• games,  homeschooling,  mathematics,  science

    Make Your Own UNO Card Games

    I can teach anything with a homemade UNO game. Or at least, I can use it anytime there’s something I need the children to practice that can be divided into categories. The basic game goes like this: deal out seven cards each. Flip one card over from the leftover card pile. You can play any card from the same category. Star cards allow you to change category that is meant to be played. If you can’t play a card you have to pick up another. If you get down to your last card you have to say “uno” before the next person plays, or else you have to draw another…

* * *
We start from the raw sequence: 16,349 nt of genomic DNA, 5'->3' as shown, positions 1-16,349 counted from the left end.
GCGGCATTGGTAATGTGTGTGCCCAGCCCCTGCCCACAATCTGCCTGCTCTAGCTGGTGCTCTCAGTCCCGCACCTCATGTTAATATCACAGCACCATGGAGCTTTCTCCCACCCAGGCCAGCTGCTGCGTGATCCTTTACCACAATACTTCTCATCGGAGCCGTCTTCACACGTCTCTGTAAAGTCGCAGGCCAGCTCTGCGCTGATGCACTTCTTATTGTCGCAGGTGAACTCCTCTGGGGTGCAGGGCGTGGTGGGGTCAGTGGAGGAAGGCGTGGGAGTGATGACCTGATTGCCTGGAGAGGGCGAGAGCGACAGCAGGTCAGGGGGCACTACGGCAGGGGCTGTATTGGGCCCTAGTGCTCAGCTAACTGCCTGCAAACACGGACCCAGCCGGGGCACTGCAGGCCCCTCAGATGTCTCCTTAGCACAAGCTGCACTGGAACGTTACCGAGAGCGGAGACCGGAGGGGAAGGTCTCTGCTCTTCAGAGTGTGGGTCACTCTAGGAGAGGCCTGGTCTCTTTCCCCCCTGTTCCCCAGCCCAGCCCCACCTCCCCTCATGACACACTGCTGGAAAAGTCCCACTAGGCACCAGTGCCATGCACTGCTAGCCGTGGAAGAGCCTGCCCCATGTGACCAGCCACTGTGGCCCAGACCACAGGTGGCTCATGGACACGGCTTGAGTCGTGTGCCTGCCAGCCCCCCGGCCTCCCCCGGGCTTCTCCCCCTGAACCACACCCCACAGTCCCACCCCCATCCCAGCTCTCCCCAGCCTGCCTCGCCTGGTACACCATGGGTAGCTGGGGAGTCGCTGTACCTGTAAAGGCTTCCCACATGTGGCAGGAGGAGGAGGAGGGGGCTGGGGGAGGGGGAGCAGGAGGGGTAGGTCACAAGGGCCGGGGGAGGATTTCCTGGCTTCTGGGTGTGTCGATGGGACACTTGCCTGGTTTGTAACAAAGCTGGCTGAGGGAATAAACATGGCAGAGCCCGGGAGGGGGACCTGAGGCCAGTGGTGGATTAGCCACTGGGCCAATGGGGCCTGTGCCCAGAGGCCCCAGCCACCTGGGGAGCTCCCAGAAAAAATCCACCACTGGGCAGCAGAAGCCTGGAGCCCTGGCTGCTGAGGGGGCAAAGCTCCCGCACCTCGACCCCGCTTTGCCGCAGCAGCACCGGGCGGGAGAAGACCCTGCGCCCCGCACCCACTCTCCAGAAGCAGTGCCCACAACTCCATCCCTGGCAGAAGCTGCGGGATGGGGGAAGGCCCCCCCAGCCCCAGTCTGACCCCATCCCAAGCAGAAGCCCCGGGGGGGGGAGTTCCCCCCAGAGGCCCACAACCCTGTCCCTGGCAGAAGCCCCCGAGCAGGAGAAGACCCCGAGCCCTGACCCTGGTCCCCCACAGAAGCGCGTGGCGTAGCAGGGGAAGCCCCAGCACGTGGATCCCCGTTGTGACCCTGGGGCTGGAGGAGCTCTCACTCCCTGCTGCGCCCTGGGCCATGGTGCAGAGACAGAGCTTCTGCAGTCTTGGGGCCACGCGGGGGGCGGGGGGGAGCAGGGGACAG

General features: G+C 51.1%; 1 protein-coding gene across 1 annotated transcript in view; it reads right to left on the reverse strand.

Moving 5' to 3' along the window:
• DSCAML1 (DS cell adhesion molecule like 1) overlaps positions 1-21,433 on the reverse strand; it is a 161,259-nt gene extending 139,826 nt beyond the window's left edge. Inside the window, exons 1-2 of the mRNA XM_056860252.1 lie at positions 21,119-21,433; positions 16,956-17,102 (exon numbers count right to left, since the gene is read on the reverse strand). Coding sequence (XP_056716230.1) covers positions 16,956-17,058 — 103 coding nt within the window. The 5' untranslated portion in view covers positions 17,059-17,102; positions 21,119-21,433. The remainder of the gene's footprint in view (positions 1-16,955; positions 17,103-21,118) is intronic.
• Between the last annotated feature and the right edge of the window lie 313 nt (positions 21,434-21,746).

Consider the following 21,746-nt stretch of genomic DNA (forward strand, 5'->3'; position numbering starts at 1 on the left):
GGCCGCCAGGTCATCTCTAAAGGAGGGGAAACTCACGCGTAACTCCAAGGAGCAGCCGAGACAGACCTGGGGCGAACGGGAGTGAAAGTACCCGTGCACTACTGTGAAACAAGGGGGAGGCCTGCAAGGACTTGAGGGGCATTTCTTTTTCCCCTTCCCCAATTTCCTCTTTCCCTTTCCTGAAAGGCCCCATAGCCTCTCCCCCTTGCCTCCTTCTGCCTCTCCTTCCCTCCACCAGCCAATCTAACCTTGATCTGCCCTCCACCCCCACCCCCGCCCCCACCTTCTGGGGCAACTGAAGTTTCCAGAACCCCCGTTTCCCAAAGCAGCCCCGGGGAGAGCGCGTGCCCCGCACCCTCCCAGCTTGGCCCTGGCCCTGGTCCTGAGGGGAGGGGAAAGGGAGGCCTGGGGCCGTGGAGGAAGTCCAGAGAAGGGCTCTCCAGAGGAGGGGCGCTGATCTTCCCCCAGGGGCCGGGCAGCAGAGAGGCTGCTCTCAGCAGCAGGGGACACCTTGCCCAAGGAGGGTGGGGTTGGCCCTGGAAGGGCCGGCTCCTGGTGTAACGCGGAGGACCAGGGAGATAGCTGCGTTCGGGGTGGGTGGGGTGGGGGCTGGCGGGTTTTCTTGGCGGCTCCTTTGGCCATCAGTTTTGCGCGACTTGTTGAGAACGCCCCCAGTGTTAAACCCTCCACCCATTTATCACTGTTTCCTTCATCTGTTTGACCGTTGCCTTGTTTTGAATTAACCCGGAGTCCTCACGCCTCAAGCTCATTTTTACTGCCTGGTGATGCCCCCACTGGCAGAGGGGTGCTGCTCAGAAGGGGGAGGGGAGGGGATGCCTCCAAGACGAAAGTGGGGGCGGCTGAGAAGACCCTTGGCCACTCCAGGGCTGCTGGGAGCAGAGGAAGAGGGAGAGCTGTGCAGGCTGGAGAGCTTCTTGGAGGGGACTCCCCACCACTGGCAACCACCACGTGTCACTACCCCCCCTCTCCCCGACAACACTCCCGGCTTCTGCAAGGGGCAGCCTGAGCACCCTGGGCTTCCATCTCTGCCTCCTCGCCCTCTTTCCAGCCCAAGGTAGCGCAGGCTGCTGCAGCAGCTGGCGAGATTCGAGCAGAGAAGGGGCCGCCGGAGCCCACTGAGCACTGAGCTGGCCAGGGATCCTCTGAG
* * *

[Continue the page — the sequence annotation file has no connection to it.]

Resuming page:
• homeschooling,  science

    Elementeo, the card game, and other resources for teaching children about the elements.

    My husband bought a copy of the game Elementeo. It is a card game something like Magic: the Gathering, where cards provide different monsters or abilities with which to attack the other player, except in this game the characters are based off of the elements. There is Chromium Crook and Iodine Mermaid. Each card has a little description of the character that refers in some way to what the element is used for. Yesterday before playing, I did something else with the game, that I’ve been wanting to do for a couple of weeks now. I spread one set of cards out on the floor and arranged them in the…

  • homeschooling,  mathematics,  science

    Step By Step Instructions to Making a Golden Ratio Gauge